A solid success
Four Seasons Centre for the Performing Arts
04/11/2009 - & 14, 18, 22, 24, 28 April, 3, 7 May, 2009
Giusppe Verdi: Simon Boccanegra
Paolo Gavanelli (Simon Boccanegra), Tamara Wilson (Maria/Amelia), Mikhail Agafanov (Gabriele Adorno), Philip Ens (Fiesco/Andrea), Daniel Sutin (Paolo Albiani), Alain Coulombe (Pietro), Erin Fisher (Amelia's Maidservant), Michael Barrett (Captain of the Archers)
Canadian Opera Company Orchestra and Chorus, Sandra Horst (Chorus Master), Marco Guidarini (Conductor)
Ian Judge (Director), Daniel Dooner (Associate Director), John Gunter (Set Designer), Deirdre Clancy (Costume Designer), Nigel Levings (Lighting Designer)
T. Wilson (© Michael Cooper)
The COC’s Simon Boccanegra, in a production borrowed from Covent Garden (new in 2008) is a thorough success of what is widely regarded as a problematic opera.
While the unit set depicts 14th century Genoa, the costumes are from the 19th century. The production team if from the UK and what this shows is that Brits tend to be kinky about things Victorian. Luckily this does not detract from the drama.
The vibrant colour used is a welcome contrast to the spate of black-on-gray sets and costumes we have seen in many recent productions. Nigel Levings's lighting adds greatly to the eloquent stage pictures.
Ian Judge’s direction is masterful. The plot has its difficulties, but the director’s approach seems to be to make every dramatic point as clearly as possible and to keep the whole show moving along.
The unit set permits smooth scene changes, with different locales indicated by representative items lowered from the flies. The dead tree branch used to signify the garden is the only one that does not succeed, but it doesn’t ruin the evening.
The scene change from the prologue to Act I is particularly effective and almost eery as Judge keeps the performers on stage through several seconds of silence and the quiet opening phrases introducing Amelia’s aria, while a useful surtitle informs us that 25 years have elapsed.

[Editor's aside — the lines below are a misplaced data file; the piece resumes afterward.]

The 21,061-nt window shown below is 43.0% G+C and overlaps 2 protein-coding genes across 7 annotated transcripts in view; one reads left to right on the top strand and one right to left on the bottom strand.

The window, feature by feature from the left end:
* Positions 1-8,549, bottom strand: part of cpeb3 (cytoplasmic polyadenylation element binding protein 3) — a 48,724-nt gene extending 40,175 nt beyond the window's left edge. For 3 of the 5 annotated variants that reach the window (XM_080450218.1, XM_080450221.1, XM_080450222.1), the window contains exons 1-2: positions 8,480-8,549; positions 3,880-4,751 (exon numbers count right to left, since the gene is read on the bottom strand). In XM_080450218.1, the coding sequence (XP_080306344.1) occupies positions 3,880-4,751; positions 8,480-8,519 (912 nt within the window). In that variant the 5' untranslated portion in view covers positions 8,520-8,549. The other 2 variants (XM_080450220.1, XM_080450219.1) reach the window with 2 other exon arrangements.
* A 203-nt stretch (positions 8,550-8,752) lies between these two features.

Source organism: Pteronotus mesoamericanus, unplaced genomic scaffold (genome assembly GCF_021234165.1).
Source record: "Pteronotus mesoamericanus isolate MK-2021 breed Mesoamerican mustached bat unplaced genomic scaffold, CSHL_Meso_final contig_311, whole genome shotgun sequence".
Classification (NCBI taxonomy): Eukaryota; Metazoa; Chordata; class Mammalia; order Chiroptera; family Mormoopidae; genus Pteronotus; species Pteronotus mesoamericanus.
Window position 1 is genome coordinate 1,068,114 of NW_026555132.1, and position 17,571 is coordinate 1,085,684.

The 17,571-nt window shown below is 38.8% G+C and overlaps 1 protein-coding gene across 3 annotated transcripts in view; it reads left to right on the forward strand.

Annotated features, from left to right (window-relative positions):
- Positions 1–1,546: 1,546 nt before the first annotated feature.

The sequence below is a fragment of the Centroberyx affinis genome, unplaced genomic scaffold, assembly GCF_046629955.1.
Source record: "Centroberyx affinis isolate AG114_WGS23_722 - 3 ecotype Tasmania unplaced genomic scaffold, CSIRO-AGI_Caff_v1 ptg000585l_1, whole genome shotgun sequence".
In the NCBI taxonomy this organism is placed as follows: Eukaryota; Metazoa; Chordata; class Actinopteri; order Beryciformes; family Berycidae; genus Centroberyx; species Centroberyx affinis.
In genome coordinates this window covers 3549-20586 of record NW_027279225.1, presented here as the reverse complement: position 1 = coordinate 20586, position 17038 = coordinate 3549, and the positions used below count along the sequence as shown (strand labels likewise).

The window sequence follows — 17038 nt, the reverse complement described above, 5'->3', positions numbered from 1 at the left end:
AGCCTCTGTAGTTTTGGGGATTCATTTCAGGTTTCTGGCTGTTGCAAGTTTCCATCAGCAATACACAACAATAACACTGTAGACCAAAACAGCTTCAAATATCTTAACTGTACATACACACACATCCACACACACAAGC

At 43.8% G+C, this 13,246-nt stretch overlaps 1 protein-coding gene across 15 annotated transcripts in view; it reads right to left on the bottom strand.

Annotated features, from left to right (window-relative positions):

Similarly skillful is the handling of the sombre ending, with the death of Simon; in Judge’s hands it is spell-binding.
Paolo Gavanelli in the title role delivers an object lesson on how it ought to be performed, with an amazing and always apposite variety of tone and expression. He most certainly earns his vociferous ovation.
Tamara Wilson performs Amelia. The initial impression is that her voice might be too much toward the lyric end of the lirico-spinto fach. In Come in quest’ora bruna she displays a girlish innocence, but the voice manages to hold its own through the ensuing duets and ensembles, especially in the higher range. She reveals an acute response to pointed direction in a brief but telling moment in the Council Chamber scene when she declares that she can see the one responsible for her abduction and she gives a piercing glance toward Paolo. She declines to name him amidst the threatening violence of the mob and this gives rise to the dramatic moment when Simon demands that Paolo curse the evil-doer, himself.
Tenor Mikhail Agafonov as Simon’s enemy-turned-defender, Gabriele Adorno, is the first performer assigned no less than five leading roles in the three seasons of the new opera house, and achieves a level of suavity not heard in his three previous Italian roles. The voice blares somewhat in his Act II outburst O inferno! Amelia qui! when he is convinced by Paolo that Simon has designs on Amelia, but at this point in the drama it is not inappropriate.
Daniel Sutin as the villain of the piece, Paolo Albiani, gives a strong performance. His turnabout from Simon's henchman to poisoner is very abrupt and one wishes he was given a juicy Iago-like vengeance aria. His voice contrasts well with the lead baritone role and with the bass role of Fiesco/Andrea. Philip Ens hasn’t the blackest possible voice for Fiesco, but its suppleness attractively traverses the contours of the musical line. It really is a surprise when, in Act III, “Andrea” turns out to be Fiesco as he looks a full generation younger than Simon instead of a generation older.
Alain Coulombe is a solid Pietro, and Ensemble Studio members Michael Barrett and Erin Fisher do well as the Captain of the Archers and Maidservant respectively. Sandra Horst’s chorus sounds great (as usual) as they perform the often very animated action required.
Conductor Marco Guidarini makes his COC debut and he is welcome back any time.
The last COC Simon Boccanegra production was thirty years ago and it is sure to be quite awhile before it returns. Yes, there are reasons why this work is overshadowed by more celebrated Verdi works, but a production as solid and satisfying as this really ought to be seen.